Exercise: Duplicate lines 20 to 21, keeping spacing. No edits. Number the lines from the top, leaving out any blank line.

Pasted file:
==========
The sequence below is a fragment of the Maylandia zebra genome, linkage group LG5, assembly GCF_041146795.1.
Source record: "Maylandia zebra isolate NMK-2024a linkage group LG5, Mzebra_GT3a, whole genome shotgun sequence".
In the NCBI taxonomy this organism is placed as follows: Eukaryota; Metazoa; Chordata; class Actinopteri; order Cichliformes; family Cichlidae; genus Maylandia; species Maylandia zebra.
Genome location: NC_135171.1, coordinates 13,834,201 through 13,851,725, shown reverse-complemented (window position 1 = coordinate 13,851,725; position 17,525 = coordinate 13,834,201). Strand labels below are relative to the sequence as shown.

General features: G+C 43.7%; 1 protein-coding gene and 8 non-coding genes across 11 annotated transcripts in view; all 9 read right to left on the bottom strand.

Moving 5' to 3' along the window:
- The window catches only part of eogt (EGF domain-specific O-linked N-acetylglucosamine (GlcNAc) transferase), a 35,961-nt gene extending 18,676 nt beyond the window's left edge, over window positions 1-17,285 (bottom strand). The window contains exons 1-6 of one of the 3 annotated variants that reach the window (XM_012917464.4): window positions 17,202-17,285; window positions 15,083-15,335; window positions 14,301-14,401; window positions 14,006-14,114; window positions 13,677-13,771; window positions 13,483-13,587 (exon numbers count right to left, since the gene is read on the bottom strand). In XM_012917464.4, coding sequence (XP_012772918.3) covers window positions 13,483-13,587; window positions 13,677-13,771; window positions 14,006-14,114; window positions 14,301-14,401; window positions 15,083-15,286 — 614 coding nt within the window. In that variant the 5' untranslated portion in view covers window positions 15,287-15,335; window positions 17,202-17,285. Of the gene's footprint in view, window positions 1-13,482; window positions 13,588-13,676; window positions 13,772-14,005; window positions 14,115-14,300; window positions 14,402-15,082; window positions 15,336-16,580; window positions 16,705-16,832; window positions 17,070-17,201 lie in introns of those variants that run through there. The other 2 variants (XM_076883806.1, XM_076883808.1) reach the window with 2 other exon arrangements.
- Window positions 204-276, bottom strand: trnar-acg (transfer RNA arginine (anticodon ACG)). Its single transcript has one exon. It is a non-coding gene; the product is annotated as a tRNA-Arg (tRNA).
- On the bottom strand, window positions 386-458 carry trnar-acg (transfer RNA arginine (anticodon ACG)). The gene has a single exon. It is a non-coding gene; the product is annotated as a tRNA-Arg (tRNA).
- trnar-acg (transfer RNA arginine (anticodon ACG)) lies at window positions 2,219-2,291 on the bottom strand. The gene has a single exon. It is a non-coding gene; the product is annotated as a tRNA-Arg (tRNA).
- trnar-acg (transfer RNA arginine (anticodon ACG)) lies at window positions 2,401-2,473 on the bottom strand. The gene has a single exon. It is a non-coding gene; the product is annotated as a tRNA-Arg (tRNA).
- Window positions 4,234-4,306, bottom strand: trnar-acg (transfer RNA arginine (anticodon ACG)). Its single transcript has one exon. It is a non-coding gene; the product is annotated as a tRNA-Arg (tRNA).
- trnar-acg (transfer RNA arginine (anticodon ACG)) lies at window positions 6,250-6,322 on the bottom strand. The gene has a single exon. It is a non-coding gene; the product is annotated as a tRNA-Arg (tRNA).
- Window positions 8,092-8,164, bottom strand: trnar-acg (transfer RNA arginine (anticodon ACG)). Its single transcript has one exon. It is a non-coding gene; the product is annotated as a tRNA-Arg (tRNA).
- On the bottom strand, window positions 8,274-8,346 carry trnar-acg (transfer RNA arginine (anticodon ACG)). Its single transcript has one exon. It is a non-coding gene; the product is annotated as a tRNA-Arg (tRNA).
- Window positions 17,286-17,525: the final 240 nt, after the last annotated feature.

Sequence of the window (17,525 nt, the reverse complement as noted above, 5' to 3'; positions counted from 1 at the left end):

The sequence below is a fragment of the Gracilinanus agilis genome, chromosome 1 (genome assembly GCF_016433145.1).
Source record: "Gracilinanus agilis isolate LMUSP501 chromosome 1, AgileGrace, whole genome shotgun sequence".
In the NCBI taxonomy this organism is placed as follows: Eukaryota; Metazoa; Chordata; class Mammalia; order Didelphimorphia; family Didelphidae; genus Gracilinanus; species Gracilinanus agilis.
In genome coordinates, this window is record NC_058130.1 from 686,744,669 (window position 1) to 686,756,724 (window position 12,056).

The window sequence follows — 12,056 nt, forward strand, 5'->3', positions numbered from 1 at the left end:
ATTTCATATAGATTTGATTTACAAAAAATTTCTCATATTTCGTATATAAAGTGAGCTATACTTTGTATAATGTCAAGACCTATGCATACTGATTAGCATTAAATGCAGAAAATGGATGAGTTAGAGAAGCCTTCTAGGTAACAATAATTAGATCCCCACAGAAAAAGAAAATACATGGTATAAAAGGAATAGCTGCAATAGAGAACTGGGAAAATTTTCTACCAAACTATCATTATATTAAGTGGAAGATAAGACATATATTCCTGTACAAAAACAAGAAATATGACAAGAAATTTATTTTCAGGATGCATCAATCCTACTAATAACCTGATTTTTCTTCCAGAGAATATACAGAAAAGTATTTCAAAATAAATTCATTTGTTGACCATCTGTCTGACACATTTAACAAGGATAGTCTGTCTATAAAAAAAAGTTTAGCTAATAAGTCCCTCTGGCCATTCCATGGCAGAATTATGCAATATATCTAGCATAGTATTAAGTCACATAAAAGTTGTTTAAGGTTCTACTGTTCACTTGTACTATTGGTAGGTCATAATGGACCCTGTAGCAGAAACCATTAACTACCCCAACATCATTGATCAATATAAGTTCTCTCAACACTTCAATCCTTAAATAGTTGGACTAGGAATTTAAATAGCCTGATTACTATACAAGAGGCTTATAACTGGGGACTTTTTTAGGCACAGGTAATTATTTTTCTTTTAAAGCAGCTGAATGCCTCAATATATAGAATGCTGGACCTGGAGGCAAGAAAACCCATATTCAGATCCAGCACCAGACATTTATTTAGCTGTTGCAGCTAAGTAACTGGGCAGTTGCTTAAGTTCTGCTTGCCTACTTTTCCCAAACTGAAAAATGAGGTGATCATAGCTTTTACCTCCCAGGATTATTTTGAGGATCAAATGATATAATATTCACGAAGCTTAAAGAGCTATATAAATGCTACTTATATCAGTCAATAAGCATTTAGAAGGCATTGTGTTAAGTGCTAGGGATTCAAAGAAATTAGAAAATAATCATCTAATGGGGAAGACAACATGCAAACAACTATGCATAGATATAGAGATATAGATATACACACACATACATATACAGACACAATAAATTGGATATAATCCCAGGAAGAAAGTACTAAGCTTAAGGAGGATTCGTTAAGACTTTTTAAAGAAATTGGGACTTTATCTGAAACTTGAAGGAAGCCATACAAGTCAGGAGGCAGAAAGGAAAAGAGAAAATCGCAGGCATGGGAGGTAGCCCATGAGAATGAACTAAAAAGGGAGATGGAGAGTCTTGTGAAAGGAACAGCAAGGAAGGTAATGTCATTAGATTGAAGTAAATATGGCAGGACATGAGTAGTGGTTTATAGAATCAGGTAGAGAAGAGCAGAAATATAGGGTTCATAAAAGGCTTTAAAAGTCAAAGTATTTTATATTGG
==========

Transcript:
In the NCBI taxonomy this organism is placed as follows: Eukaryota; Metazoa; Chordata; class Mammalia; order Didelphimorphia; family Didelphidae; genus Gracilinanus; species Gracilinanus agilis.
In genome coordinates, this window is record NC_058130.1 from 686,744,669 (window position 1) to 686,756,724 (window position 12,056).